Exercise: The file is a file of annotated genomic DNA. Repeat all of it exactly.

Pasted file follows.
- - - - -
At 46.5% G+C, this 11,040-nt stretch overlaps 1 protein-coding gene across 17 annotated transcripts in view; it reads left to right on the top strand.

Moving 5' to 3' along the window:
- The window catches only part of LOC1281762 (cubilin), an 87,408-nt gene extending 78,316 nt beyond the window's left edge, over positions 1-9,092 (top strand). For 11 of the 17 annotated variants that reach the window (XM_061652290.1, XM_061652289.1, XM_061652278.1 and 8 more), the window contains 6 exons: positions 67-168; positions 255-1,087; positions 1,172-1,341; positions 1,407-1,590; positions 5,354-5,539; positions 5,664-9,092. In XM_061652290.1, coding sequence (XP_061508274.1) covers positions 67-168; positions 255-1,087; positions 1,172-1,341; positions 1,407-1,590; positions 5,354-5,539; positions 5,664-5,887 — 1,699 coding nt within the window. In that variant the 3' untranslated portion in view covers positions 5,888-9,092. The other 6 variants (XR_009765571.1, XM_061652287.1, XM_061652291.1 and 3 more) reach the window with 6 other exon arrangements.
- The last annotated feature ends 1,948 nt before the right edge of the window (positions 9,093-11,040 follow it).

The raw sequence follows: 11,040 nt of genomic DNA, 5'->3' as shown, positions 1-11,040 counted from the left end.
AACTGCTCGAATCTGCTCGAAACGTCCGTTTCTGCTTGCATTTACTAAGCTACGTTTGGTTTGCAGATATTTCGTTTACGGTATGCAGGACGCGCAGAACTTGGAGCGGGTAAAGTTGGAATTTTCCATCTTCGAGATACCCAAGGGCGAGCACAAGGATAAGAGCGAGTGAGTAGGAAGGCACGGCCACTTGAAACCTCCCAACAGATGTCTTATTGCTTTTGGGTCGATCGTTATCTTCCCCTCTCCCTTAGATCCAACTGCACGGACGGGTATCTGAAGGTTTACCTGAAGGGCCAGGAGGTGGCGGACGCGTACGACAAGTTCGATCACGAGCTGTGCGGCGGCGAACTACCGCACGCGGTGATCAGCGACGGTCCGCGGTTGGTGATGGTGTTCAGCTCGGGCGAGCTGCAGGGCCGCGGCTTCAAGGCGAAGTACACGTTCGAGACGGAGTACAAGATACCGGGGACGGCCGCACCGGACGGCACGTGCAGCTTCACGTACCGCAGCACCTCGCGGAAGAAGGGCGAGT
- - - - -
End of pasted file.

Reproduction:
At 46.5% G+C, this 11,040-nt stretch overlaps 1 protein-coding gene across 17 annotated transcripts in view; it reads left to right on the top strand.

Moving 5' to 3' along the window:
- The window catches only part of LOC1281762 (cubilin), an 87,408-nt gene extending 78,316 nt beyond the window's left edge, over positions 1-9,092 (top strand). For 11 of the 17 annotated variants that reach the window (XM_061652290.1, XM_061652289.1, XM_061652278.1 and 8 more), the window contains 6 exons: positions 67-168; positions 255-1,087; positions 1,172-1,341; positions 1,407-1,590; positions 5,354-5,539; positions 5,664-9,092. In XM_061652290.1, coding sequence (XP_061508274.1) covers positions 67-168; positions 255-1,087; positions 1,172-1,341; positions 1,407-1,590; positions 5,354-5,539; positions 5,664-5,887 — 1,699 coding nt within the window. In that variant the 3' untranslated portion in view covers positions 5,888-9,092. The other 6 variants (XR_009765571.1, XM_061652287.1, XM_061652291.1 and 3 more) reach the window with 6 other exon arrangements.
- The last annotated feature ends 1,948 nt before the right edge of the window (positions 9,093-11,040 follow it).

The raw sequence follows: 11,040 nt of genomic DNA, 5'->3' as shown, positions 1-11,040 counted from the left end.
AACTGCTCGAATCTGCTCGAAACGTCCGTTTCTGCTTGCATTTACTAAGCTACGTTTGGTTTGCAGATATTTCGTTTACGGTATGCAGGACGCGCAGAACTTGGAGCGGGTAAAGTTGGAATTTTCCATCTTCGAGATACCCAAGGGCGAGCACAAGGATAAGAGCGAGTGAGTAGGAAGGCACGGCCACTTGAAACCTCCCAACAGATGTCTTATTGCTTTTGGGTCGATCGTTATCTTCCCCTCTCCCTTAGATCCAACTGCACGGACGGGTATCTGAAGGTTTACCTGAAGGGCCAGGAGGTGGCGGACGCGTACGACAAGTTCGATCACGAGCTGTGCGGCGGCGAACTACCGCACGCGGTGATCAGCGACGGTCCGCGGTTGGTGATGGTGTTCAGCTCGGGCGAGCTGCAGGGCCGCGGCTTCAAGGCGAAGTACACGTTCGAGACGGAGTACAAGATACCGGGGACGGCCGCACCGGACGGCACGTGCAGCTTCACGTACCGCAGCACCTCGCGGAAGAAGGGCGAGT